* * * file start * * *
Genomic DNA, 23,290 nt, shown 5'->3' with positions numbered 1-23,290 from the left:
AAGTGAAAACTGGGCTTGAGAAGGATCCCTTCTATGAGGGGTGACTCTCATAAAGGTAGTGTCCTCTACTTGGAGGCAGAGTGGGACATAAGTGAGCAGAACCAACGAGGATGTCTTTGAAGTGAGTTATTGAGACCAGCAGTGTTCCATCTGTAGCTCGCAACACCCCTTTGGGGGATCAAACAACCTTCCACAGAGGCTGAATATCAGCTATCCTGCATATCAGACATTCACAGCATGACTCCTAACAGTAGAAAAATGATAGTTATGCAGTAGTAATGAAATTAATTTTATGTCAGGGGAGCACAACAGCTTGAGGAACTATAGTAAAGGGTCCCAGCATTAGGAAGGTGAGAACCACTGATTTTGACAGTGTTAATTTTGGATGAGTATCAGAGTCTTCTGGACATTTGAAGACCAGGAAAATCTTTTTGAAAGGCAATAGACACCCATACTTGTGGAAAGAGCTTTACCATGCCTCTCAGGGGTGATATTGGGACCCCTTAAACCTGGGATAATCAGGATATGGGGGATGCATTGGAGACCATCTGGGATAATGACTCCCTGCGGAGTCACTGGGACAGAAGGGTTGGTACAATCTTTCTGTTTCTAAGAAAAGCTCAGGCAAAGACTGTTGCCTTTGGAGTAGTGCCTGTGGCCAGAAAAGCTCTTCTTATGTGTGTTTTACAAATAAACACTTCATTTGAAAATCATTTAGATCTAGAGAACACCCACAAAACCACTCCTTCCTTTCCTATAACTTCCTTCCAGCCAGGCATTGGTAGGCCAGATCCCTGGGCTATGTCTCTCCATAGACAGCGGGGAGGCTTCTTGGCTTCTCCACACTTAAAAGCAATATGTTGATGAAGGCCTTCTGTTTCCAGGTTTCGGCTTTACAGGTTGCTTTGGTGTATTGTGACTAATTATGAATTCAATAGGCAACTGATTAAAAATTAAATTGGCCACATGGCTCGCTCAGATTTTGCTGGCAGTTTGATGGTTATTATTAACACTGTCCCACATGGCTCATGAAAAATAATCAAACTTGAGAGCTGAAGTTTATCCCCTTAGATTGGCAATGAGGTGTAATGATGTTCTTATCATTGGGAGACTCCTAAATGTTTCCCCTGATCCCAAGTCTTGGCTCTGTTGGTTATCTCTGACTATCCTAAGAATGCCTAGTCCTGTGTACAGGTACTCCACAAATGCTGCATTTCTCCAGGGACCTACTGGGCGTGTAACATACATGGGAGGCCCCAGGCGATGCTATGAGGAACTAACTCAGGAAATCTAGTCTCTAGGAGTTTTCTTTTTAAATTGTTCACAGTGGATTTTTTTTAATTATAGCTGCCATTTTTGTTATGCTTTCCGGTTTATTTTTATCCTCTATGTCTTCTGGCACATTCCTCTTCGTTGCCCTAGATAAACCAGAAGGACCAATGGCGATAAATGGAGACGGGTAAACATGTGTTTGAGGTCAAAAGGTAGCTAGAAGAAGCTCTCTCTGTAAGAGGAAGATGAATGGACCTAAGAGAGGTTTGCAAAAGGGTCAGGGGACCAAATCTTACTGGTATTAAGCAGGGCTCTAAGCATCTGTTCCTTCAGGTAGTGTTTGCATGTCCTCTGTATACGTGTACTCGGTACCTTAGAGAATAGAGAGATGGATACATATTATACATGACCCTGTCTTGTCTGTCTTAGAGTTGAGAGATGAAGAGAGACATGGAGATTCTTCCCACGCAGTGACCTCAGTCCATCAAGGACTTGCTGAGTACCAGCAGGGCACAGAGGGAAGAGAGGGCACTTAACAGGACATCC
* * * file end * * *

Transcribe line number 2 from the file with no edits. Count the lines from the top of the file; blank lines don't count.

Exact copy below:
AAGTGAAAACTGGGCTTGAGAAGGATCCCTTCTATGAGGGGTGACTCTCATAAAGGTAGTGTCCTCTACTTGGAGGCAGAGTGGGACATAAGTGAGCAGAACCAACGAGGATGTCTTTGAAGTGAGTTATTGAGACCAGCAGTGTTCCATCTGTAGCTCGCAACACCCCTTTGGGGGATCAAACAACCTTCCACAGAGGCTGAATATCAGCTATCCTGCATATCAGACATTCACAGCATGACTCCTAACAGTAGAAAAATGATAGTTATGCAGTAGTAATGAAATTAATTTTATGTCAGGGGAGCACAACAGCTTGAGGAACTATAGTAAAGGGTCCCAGCATTAGGAAGGTGAGAACCACTGATTTTGACAGTGTTAATTTTGGATGAGTATCAGAGTCTTCTGGACATTTGAAGACCAGGAAAATCTTTTTGAAAGGCAATAGACACCCATACTTGTGGAAAGAGCTTTACCATGCCTCTCAGGGGTGATATTGGGACCCCTTAAACCTGGGATAATCAGGATATGGGGGATGCATTGGAGACCATCTGGGATAATGACTCCCTGCGGAGTCACTGGGACAGAAGGGTTGGTACAATCTTTCTGTTTCTAAGAAAAGCTCAGGCAAAGACTGTTGCCTTTGGAGTAGTGCCTGTGGCCAGAAAAGCTCTTCTTATGTGTGTTTTACAAATAAACACTTCATTTGAAAATCATTTAGATCTAGAGAACACCCACAAAACCACTCCTTCCTTTCCTATAACTTCCTTCCAGCCAGGCATTGGTAGGCCAGATCCCTGGGCTATGTCTCTCCATAGACAGCGGGGAGGCTTCTTGGCTTCTCCACACTTAAAAGCAATATGTTGATGAAGGCCTTCTGTTTCCAGGTTTCGGCTTTACAGGTTGCTTTGGTGTATTGTGACTAATTATGAATTCAATAGGCAACTGATTAAAAATTAAATTGGCCACATGGCTCGCTCAGATTTTGCTGGCAGTTTGATGGTTATTATTAACACTGTCCCACATGGCTCATGAAAAATAATCAAACTTGAGAGCTGAAGTTTATCCCCTTAGATTGGCAATGAGGTGTAATGATGTTCTTATCATTGGGAGACTCCTAAATGTTTCCCCTGATCCCAAGTCTTGGCTCTGTTGGTTATCTCTGACTATCCTAAGAATGCCTAGTCCTGTGTACAGGTACTCCACAAATGCTGCATTTCTCCAGGGACCTACTGGGCGTGTAACATACATGGGAGGCCCCAGGCGATGCTATGAGGAACTAACTCAGGAAATCTAGTCTCTAGGAGTTTTCTTTTTAAATTGTTCACAGTGGATTTTTTTTAATTATAGCTGCCATTTTTGTTATGCTTTCCGGTTTATTTTTATCCTCTATGTCTTCTGGCACATTCCTCTTCGTTGCCCTAGATAAACCAGAAGGACCAATGGCGATAAATGGAGACGGGTAAACATGTGTTTGAGGTCAAAAGGTAGCTAGAAGAAGCTCTCTCTGTAAGAGGAAGATGAATGGACCTAAGAGAGGTTTGCAAAAGGGTCAGGGGACCAAATCTTACTGGTATTAAGCAGGGCTCTAAGCATCTGTTCCTTCAGGTAGTGTTTGCATGTCCTCTGTATACGTGTACTCGGTACCTTAGAGAATAGAGAGATGGATACATATTATACATGACCCTGTCTTGTCTGTCTTAGAGTTGAGAGATGAAGAGAGACATGGAGATTCTTCCCACGCAGTGACCTCAGTCCATCAAGGACTTGCTGAGTACCAGCAGGGCACAGAGGGAAGAGAGGGCACTTAACAGGACATCC